Current account deficit plummets

  • 2009-03-18
  • By Adam Mullett
VILNIUS - New statistics from Lithuania's Central Bank have shown that Lithuania's current account deficit plunged by 87.8 percent compared with December, reaching 104.3 million litas (30.23 million euros) in January.
Compared with January 2008, the deficit plummeted by 94.1 percent, the bank reported.

"The main reason is the foreign trade deficit 's data from merchandise trade show that exports are declining by 14.6 percent and imports are declining by about 40.6 percent year on year. It is in fact adjusting much faster than we expected," Lilija Tauraite, a senior economist for SEB Bankas, told The Baltic Times.
Tauraite said the recent monthly results aren't as important or indicative as the year on year results, which show weakening demand in the country.

"The foreign trade deficit decreased 96 percent 's that is amazing. It illustrates that domestic demand is decreasing rapidly. Demand for goods and investment goods are gone. Due to poor expectations, companies are getting less machines, less equipment and less transport," she said.
The central bank also attributed the drop to the decline of the foreign trade deficit.

In 2008 Lithuania's current account deficit was 14.5 billion litas, accounting for 13 percent of Gross Domestic Product (GDP).
In 2007 the deficit soared by 44.6 percent compared with 2006 to reach 12.7 billion litas, or 13.2 percent of GDP.

Tauraite warned that the sudden change in the current account balance could lead to a large decline in GDP.
"On one hand it's a good thing to become balanced on the external side, but the adjustment is very sudden and it would be better to have a more gradual decrease. This is happening too rapidly," she said.
Cash, to be provided by the European Union, would be distributed for investments in the country.

The government has just signed a deal with the European Investment Bank for a 1.13 billion euro loan to fund the economic stimulus package.
Finance Minister Algirdas Semeta and EIB Vice-President Eva Srejber signed the loan on March 13.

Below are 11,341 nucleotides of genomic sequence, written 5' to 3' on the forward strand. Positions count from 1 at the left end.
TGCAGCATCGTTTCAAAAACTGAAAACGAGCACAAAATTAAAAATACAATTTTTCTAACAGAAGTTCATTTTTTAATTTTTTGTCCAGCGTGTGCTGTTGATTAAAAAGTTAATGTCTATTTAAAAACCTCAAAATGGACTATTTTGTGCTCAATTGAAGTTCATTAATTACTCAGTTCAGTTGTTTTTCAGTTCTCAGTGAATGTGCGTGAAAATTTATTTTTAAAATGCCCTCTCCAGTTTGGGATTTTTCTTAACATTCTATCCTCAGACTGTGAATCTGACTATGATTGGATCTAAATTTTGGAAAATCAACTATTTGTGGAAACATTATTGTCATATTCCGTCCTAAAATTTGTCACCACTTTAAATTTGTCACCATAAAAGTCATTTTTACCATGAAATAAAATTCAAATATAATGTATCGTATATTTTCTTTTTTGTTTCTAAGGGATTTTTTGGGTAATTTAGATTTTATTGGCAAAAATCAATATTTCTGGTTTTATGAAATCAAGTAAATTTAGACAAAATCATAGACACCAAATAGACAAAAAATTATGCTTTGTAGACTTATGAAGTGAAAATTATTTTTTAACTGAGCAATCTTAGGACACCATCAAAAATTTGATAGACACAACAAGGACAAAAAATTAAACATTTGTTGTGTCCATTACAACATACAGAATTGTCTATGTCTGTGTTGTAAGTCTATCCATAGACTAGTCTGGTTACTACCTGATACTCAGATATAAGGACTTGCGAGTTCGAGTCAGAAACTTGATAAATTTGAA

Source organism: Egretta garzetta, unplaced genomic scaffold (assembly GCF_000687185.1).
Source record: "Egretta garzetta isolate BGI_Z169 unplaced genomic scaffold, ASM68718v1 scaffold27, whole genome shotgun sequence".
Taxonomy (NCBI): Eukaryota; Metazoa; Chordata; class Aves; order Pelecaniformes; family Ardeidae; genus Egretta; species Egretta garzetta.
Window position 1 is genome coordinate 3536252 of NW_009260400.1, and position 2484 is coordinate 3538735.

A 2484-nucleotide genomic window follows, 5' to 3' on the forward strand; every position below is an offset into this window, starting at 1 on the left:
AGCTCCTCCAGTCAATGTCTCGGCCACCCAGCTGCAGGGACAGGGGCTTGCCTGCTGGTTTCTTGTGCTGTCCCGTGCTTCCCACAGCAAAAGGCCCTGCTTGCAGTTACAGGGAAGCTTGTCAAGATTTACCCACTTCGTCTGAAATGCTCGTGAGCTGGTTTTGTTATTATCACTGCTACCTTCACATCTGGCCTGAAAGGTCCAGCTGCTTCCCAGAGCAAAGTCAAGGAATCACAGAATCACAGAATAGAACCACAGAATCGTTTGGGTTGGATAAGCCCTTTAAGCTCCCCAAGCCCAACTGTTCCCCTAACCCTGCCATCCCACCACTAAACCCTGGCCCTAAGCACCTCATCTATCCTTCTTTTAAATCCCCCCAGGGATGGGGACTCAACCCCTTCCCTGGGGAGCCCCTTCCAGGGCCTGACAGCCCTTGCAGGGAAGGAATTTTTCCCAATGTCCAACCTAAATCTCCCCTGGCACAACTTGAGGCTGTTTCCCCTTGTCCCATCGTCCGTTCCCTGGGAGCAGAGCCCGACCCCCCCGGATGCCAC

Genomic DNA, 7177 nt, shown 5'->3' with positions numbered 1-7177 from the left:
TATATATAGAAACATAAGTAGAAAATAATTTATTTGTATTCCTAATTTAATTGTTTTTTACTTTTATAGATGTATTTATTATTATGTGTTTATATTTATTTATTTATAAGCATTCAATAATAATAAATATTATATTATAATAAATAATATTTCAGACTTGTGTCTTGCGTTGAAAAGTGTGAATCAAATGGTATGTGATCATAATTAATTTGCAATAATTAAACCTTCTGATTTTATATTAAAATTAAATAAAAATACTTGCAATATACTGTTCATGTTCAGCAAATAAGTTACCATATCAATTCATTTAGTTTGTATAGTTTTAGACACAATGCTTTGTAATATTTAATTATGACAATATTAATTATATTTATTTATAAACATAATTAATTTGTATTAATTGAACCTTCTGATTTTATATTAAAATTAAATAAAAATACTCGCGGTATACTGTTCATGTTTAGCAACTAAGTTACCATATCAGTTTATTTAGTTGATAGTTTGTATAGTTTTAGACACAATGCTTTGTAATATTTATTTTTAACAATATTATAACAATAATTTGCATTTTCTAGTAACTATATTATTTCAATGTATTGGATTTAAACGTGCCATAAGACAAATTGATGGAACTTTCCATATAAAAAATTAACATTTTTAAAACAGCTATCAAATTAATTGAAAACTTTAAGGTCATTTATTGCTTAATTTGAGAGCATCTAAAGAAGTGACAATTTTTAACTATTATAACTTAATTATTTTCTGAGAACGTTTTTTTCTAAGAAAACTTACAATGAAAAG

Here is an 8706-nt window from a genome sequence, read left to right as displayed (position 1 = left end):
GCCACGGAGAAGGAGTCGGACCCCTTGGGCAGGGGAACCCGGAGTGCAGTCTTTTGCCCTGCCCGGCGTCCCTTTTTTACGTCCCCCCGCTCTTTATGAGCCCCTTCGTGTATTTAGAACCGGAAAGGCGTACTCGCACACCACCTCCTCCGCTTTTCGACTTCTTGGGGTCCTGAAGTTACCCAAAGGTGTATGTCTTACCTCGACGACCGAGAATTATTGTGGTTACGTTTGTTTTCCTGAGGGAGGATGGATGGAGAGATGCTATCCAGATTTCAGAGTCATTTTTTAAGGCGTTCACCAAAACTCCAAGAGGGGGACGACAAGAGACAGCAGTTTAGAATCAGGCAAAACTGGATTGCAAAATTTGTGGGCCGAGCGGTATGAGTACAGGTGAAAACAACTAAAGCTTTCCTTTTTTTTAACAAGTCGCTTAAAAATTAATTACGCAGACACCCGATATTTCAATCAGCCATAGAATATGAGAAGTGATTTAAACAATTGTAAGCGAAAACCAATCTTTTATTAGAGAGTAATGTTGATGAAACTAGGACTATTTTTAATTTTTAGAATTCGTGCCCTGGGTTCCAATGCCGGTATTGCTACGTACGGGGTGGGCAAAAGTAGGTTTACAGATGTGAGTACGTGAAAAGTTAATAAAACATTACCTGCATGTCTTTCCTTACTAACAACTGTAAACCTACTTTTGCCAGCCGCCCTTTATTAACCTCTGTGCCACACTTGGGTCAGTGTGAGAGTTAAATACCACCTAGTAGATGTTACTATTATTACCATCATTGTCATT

"The first installment 's 340 million euros 's will be paid to Lithuania at once, this will comprise 30 percent of the loan, which is the subject of the agreement," Srejber said.

"I would like to point out that the terms of the loan are very favorable. Its term is up to 25 years with a 7-year grace period, during which only the interest will be paid," Finance Minister Algirdas Semeta said.
The fixed annual interest of 4.2 percent would be paid throughout the loan repayment period, he said.
The money will be used for co-funding of 2004-2013 projects supported by the European Union.

The EIB will contribute to co-financing of projects, worth up to 9.56 billion euros, in the following sectors: infrastructure, transport, water, sewerage, health and education.

One of the country's biggest losers over the last year has been the trade of transport vehicles. A large trade of buying cars from Western Europe, then on selling them to eastern countries exist.
However, with a drop in the values of currencies in countries such as Russia and other CIS countries, Lithuania is no longer an attractive place to buy used transport vehicles.

"Transport vehicles were one of the biggest imports, which were then exported to the east. With other countries lowering currencies, they are less likely to buy from us. There was a 76 percent drop in car sales," Tauraite said.